2005 was the time when India actually started to debate about Dhoni and Dhoni’s talent, especially, after smashing 148 off 123 against the arch-rivals Pakistan in April. Thanks to Dada for having the confidence on Dhoni and allowing Dhoni to bat before him. A relatively new kid on the team, Dhoni grabbed all the opportunities that came on his way and scoring 148 was one of them.
His best happened during the Sri Lanka series in the same year. As Dada was injured and opted out, Dravid captained the side. India won the first two ODIs convincingly, and it was the third match of the series.
Sri Lanka batted first, and as usual, Sangakkara’s 134 along with Jayawardene’s 71 helped Sri Lanka to reach 298 in their 50 overs.
2005 was the time where even a target of 240 looked tricky. The conditions and the bowlers dominated the game a bit more than what it is now. Also, 2005 was the time where we used to switch off the television after the fall of the top-order. With a massive target of 299 on the board, Every eye was on the Indian destructive opening pair of Sachin Tendulkar and Virender Sehwag. To add more pressure, Vaas removed Tendulkar early, and the pressure was mounting on India. Come Dhoni.
MS Dhoni did look comfortable right from ball one, unlike Sehwag who struggled a bit. Not every match you see Sehwag play an anchor role to allow his partner to take the lead but this time the things were different. Sehwag was taking singles to give the maximum strike to Dhoni who was taking on the bowlers.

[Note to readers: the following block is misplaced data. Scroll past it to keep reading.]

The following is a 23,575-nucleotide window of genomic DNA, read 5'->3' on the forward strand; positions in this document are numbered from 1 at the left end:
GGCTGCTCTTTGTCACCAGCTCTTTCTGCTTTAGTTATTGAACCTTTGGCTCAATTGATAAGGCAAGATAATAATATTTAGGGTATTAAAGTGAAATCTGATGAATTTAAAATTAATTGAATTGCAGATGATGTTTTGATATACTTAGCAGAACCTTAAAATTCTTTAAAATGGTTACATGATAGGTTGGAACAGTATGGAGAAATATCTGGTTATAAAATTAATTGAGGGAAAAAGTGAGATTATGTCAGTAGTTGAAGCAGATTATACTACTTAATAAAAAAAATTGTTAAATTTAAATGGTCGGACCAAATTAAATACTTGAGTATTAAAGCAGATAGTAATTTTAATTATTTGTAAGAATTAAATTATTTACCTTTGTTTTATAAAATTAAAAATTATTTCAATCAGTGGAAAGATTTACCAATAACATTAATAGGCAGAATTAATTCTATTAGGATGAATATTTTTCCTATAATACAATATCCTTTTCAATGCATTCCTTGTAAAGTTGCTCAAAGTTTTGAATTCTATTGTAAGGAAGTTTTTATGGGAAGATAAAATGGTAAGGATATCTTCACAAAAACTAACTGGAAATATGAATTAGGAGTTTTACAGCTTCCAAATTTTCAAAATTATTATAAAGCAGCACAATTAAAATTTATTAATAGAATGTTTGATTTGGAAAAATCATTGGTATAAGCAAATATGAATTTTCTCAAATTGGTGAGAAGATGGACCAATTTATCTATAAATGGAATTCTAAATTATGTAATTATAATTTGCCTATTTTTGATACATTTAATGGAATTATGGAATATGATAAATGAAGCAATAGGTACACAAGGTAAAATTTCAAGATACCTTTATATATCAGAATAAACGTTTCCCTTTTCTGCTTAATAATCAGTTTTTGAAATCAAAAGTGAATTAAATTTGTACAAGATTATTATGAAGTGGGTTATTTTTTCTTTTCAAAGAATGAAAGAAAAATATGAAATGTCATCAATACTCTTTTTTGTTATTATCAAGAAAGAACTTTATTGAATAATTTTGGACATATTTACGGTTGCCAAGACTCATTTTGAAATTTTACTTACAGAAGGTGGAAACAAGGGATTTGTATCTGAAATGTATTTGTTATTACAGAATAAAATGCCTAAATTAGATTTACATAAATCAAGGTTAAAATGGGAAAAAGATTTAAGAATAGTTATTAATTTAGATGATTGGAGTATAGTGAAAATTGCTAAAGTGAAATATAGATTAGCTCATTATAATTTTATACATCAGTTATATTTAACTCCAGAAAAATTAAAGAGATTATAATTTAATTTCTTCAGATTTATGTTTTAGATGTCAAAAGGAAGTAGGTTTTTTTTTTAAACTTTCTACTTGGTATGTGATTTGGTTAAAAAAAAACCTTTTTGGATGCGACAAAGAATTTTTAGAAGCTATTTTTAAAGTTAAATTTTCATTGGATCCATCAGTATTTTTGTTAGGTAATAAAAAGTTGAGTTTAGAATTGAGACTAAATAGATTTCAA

After Sehwag’s dismissal at 39, The captain Dravid joined Dhoni, and with no other second thoughts, Dravid was super happy to give the strike to Dhoni who smashed a ton off just 85 deliveries and was looking extremely good.
Dravid did not stay long as well, got out for 28, replaced by Yuvraj Singh.
Yuvraj Singh couldn’t find his timing right. But made sure to survive against Muralitharan who looked dangerous. Despite scoring three fours for his 18, he played 24 deliveries, but that was enough as Dhoni took the majority of the strike, reached his 150 in just 125 deliveries.
After the fall of Yuvraj Singh, The Indian lower middle-order was exposed, something that comprised of Venugopal Rao, JP Yadav, Irfan Pathan. Players whom you cannot really rely on, with 48 runs still more to get. The only plus point was the run-rate. India was going at something around 6.5 runs per over, thanks to Dhoni.
MS Dhoni and Venugopal Rao had the license to play dots with the target under reach. At one point, the target became 44 off 60 and Venugopal Rao chipped in with a massive six and a four; rotated the strike well.
22 off 36 now. Upul Chandana bowled two poor deliveries and Dhoni was quick to convert them both to sixes. The target further reduced to 2 of 24.
And with Dhoni on strike, you know the script. Yes, he finished off with a massive six and India from nowhere pulled an excellent victory, stood unbeaten at 183*. Dhoni was the difference between both the teams.
The guy with long brown hair did not stop after announcing himself against Pakistan. He proved that he was here to stay. From then on, He kept proving time to time, but after a decade, he did set a standard for himself, as a class apart. As a matchless. At that time, Who would have imagined that this guy with a weird haircut would go on to win the world cup for the country against the same nation, Sri Lanka?
Now, that being said, I was never a “big” fan of him, I don’t hate him either. As a cricket fan, it is disheartening to see him fail continuously. With an ODI more to go against the West Indies, I desperately hope that he gets something on the board.